I’ve never before been to Sitka’s WhaleFest, even though it has been run by old friends. I have missed 16 of them. I’ve always been out on assignment in early November and never thought to rearrange my schedule to be here. While I have interest in science (The Science and Technology section of the Economist is where I turn second, after the obit) I have little science education past high school. I met my science and math requirements in college by taking courses in logic. The idea of sitting in a symposium listening to people who probably assume I have more scientific knowledge than I have was intimidating. I was wrong.
I signed up for the whole symposium but because of illness missed several sessions and events; attending enough to be sorry I missed anything. The presenters talked about the Arctic and Global Warming. They were engaging and know how to present information so someone like me could grasp their concepts. They grabbed me from the start, with Don Seniti (the Shanty Man on the Robert W. Morgan at Mystic Seaport Museum in New London, CT) and Dr. Craig George, who is Lead Biologist for the North Slope Borough studying bowhead whales. They spoke, showed historic photos and sang about Yankee whalers and Inupiat whalers, how they shared traditions and culture and learned from each other. I was hooked. In a later presentation one scientist mentioned that science curricula are beginning to include effective communication of scientific concepts to the public, especially kids.
Throughout the symposium scientists told us which species were likely to be winners (some seals) and which ones losers (polar bears) as a result of global warming. They graciously answered my questions in the intervals between presentations. I was particularly interested in the relationship between Polar Bears and our own island’s Brown Bears, which two of the scientists were more than happy to discuss with me. (In some ways our island’s Brown Bears have closer DNA relationships to Polar Bears than Grizzly Bears, and I wondered if this historic cross breeding was a nature’s way of preserving genetic material when a species was in trouble and if it was likely to happen again between polar bears and grizzlies. They answered me and I didn’t feel like an idiot.)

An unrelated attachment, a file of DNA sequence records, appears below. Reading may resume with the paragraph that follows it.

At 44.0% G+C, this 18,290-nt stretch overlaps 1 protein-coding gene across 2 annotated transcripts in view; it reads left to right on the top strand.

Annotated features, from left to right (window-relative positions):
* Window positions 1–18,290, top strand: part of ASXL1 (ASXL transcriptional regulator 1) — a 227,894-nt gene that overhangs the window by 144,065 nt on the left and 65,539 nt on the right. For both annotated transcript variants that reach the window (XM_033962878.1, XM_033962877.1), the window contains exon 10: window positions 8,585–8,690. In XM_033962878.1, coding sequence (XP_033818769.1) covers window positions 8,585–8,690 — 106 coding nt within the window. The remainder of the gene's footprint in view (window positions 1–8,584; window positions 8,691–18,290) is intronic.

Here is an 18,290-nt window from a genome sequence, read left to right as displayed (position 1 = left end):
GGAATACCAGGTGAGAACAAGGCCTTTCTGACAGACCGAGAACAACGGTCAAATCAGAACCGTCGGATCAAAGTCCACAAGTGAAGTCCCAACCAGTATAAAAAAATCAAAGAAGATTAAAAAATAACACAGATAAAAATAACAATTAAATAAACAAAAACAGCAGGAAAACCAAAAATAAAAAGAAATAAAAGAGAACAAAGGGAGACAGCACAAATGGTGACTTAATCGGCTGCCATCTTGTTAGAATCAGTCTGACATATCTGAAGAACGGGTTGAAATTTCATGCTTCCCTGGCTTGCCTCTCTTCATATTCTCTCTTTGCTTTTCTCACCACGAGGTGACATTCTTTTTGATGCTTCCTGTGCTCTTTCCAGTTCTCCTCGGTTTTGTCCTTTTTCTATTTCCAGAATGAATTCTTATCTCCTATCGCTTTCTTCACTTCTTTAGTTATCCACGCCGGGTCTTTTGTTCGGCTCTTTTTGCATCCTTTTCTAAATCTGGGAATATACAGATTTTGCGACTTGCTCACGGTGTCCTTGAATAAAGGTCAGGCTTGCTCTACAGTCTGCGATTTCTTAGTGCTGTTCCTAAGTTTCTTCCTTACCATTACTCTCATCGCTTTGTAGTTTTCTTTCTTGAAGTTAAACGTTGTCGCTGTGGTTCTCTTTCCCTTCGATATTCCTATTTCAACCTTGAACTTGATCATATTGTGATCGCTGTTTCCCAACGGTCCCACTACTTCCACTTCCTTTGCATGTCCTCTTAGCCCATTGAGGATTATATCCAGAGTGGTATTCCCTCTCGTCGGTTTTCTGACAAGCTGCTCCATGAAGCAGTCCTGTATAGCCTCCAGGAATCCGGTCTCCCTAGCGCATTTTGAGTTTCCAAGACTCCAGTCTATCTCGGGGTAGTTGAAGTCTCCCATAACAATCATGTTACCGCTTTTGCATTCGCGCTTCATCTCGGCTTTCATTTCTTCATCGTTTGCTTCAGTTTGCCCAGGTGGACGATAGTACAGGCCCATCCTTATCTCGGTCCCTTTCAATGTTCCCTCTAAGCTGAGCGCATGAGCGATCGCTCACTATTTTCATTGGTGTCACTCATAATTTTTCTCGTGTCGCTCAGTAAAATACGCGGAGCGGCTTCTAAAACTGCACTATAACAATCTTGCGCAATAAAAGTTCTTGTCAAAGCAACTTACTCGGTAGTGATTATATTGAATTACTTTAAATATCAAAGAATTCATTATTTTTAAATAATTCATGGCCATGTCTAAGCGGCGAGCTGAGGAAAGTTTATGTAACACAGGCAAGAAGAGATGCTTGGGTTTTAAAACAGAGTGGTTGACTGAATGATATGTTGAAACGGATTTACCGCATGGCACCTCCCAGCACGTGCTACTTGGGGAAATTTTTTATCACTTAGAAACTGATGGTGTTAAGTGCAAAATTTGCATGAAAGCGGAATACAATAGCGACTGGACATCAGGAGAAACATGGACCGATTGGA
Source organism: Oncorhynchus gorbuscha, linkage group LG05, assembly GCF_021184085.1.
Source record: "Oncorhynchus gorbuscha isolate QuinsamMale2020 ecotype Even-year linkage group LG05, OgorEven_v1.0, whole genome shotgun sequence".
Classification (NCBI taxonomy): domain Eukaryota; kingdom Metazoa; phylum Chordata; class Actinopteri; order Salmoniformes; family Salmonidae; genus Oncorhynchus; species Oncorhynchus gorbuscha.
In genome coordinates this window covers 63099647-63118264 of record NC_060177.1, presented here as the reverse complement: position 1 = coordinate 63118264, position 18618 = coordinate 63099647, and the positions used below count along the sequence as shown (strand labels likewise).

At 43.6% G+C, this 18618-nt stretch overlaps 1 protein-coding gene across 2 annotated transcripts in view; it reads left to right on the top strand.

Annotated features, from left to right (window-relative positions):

The symposium was the centerpiece of a festival that included outreach to the schools, a course for credit for the University of Alaska, an art exhibit, a “market and café” that sold crafts and art related to the sea and good food to eat. The cafe was a great place to talk with the presenters informally. And there was time to do this. WhaleFest included a film festival, music performances, a reception, two wildlife cruises and one of the most imaginative conference banquets I’ve ever attended.
The banquet, labeled “feeding grounds,” had a mix of round sit at tables, long stand up tables, and chairs folks could arrange on their own. There was a bar and a buffet. This all encouraged people to mingle. The speeches were really three storytelling sessions. The MC started asking any of us who had been to the Arctic, other than on package tours, to raise our hands. At least two people at every table raised a hand. The leader told us to tell our stories to each other between sets of speakers. The speakers used hand held mics and wandered between tables. The first set of stories “How I first came to the arctic” had tales of wonder & naiveté, both engaging and funny. The second story set was “Something I did in the arctic,” they were funny stories; one researcher said being transferred from the Arctic to the Antarctic was relaxing, no polar bears, penguins are safer. The third story set was “The biggest lesson I learned.” Between the formal presentations I heard stories from others about watching a whale harvest on the North Slope and working in a domestic violence shelter in Barrow. I had my own stories about consulting at Arctic radio stations and once setting off the Emergency Broadcast System because a Polar Bear roamed into the school yard. First alert: “keep your kids home.” Second alert about 10 minutes later: “all clear, kids can come to school.” Third announcement: “A public polar bear feed will be held tonight…”
I ended the week with a better understanding of the Arctic, whales’ roles in the Arctic and a heightened notion of how much the world was really changing because of global warming. I’ve seen the changes in my home. Glaciers retreat, weather changes, new birds appear in our skies and new fish in our seas. The picture painted at this symposium was complex. There will be winners and losers among species. And winners and losers economically; for instance mineral exploration and the opening of Northwest and Northeast passages will create winners. There will likely be more losers. Kevin has said we are not the canary in the mineshaft. We are the miners. The final presentation gave us some persuasive tools to use with people who deny that climate change is happening and deny that a significant portion of it is human made.